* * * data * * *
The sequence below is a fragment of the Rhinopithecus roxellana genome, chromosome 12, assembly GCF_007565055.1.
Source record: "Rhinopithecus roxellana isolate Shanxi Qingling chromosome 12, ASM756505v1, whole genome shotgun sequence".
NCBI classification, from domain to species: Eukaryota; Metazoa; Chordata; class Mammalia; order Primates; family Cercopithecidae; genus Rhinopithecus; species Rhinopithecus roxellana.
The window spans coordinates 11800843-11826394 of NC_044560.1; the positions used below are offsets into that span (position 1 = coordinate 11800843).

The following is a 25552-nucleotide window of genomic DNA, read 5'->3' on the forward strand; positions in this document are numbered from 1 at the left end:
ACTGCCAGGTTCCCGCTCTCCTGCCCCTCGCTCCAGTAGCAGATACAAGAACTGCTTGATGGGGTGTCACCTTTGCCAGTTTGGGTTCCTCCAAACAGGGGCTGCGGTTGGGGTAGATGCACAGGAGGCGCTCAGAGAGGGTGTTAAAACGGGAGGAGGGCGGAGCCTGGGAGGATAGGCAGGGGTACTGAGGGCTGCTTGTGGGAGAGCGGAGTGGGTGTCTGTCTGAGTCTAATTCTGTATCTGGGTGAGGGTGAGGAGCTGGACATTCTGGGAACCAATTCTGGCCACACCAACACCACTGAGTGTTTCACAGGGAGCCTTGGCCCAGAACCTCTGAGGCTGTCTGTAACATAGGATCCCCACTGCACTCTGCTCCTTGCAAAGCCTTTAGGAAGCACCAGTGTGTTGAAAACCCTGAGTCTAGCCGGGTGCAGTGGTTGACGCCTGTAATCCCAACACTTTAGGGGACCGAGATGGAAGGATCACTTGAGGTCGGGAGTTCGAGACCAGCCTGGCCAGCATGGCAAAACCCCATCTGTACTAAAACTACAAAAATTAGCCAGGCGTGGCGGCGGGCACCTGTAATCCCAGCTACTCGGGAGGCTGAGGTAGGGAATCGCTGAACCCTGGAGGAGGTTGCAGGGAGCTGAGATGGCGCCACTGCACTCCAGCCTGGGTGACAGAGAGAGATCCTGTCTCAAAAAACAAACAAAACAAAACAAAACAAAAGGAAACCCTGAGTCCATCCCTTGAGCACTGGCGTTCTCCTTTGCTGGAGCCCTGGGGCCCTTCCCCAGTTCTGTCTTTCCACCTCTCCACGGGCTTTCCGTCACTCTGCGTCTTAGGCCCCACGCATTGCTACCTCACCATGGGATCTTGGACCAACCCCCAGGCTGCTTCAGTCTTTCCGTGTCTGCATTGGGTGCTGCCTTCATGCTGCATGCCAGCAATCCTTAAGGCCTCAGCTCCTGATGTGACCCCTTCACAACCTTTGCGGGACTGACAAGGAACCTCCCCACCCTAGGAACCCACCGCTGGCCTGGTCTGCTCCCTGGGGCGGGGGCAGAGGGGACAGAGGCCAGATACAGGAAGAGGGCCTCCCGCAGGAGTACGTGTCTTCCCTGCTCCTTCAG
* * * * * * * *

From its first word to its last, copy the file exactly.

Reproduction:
The sequence below is a fragment of the Rhinopithecus roxellana genome, chromosome 12, assembly GCF_007565055.1.
Source record: "Rhinopithecus roxellana isolate Shanxi Qingling chromosome 12, ASM756505v1, whole genome shotgun sequence".
NCBI classification, from domain to species: Eukaryota; Metazoa; Chordata; class Mammalia; order Primates; family Cercopithecidae; genus Rhinopithecus; species Rhinopithecus roxellana.
The window spans coordinates 11800843-11826394 of NC_044560.1; the positions used below are offsets into that span (position 1 = coordinate 11800843).

The following is a 25552-nucleotide window of genomic DNA, read 5'->3' on the forward strand; positions in this document are numbered from 1 at the left end:
ACTGCCAGGTTCCCGCTCTCCTGCCCCTCGCTCCAGTAGCAGATACAAGAACTGCTTGATGGGGTGTCACCTTTGCCAGTTTGGGTTCCTCCAAACAGGGGCTGCGGTTGGGGTAGATGCACAGGAGGCGCTCAGAGAGGGTGTTAAAACGGGAGGAGGGCGGAGCCTGGGAGGATAGGCAGGGGTACTGAGGGCTGCTTGTGGGAGAGCGGAGTGGGTGTCTGTCTGAGTCTAATTCTGTATCTGGGTGAGGGTGAGGAGCTGGACATTCTGGGAACCAATTCTGGCCACACCAACACCACTGAGTGTTTCACAGGGAGCCTTGGCCCAGAACCTCTGAGGCTGTCTGTAACATAGGATCCCCACTGCACTCTGCTCCTTGCAAAGCCTTTAGGAAGCACCAGTGTGTTGAAAACCCTGAGTCTAGCCGGGTGCAGTGGTTGACGCCTGTAATCCCAACACTTTAGGGGACCGAGATGGAAGGATCACTTGAGGTCGGGAGTTCGAGACCAGCCTGGCCAGCATGGCAAAACCCCATCTGTACTAAAACTACAAAAATTAGCCAGGCGTGGCGGCGGGCACCTGTAATCCCAGCTACTCGGGAGGCTGAGGTAGGGAATCGCTGAACCCTGGAGGAGGTTGCAGGGAGCTGAGATGGCGCCACTGCACTCCAGCCTGGGTGACAGAGAGAGATCCTGTCTCAAAAAACAAACAAAACAAAACAAAACAAAAGGAAACCCTGAGTCCATCCCTTGAGCACTGGCGTTCTCCTTTGCTGGAGCCCTGGGGCCCTTCCCCAGTTCTGTCTTTCCACCTCTCCACGGGCTTTCCGTCACTCTGCGTCTTAGGCCCCACGCATTGCTACCTCACCATGGGATCTTGGACCAACCCCCAGGCTGCTTCAGTCTTTCCGTGTCTGCATTGGGTGCTGCCTTCATGCTGCATGCCAGCAATCCTTAAGGCCTCAGCTCCTGATGTGACCCCTTCACAACCTTTGCGGGACTGACAAGGAACCTCCCCACCCTAGGAACCCACCGCTGGCCTGGTCTGCTCCCTGGGGCGGGGGCAGAGGGGACAGAGGCCAGATACAGGAAGAGGGCCTCCCGCAGGAGTACGTGTCTTCCCTGCTCCTTCAG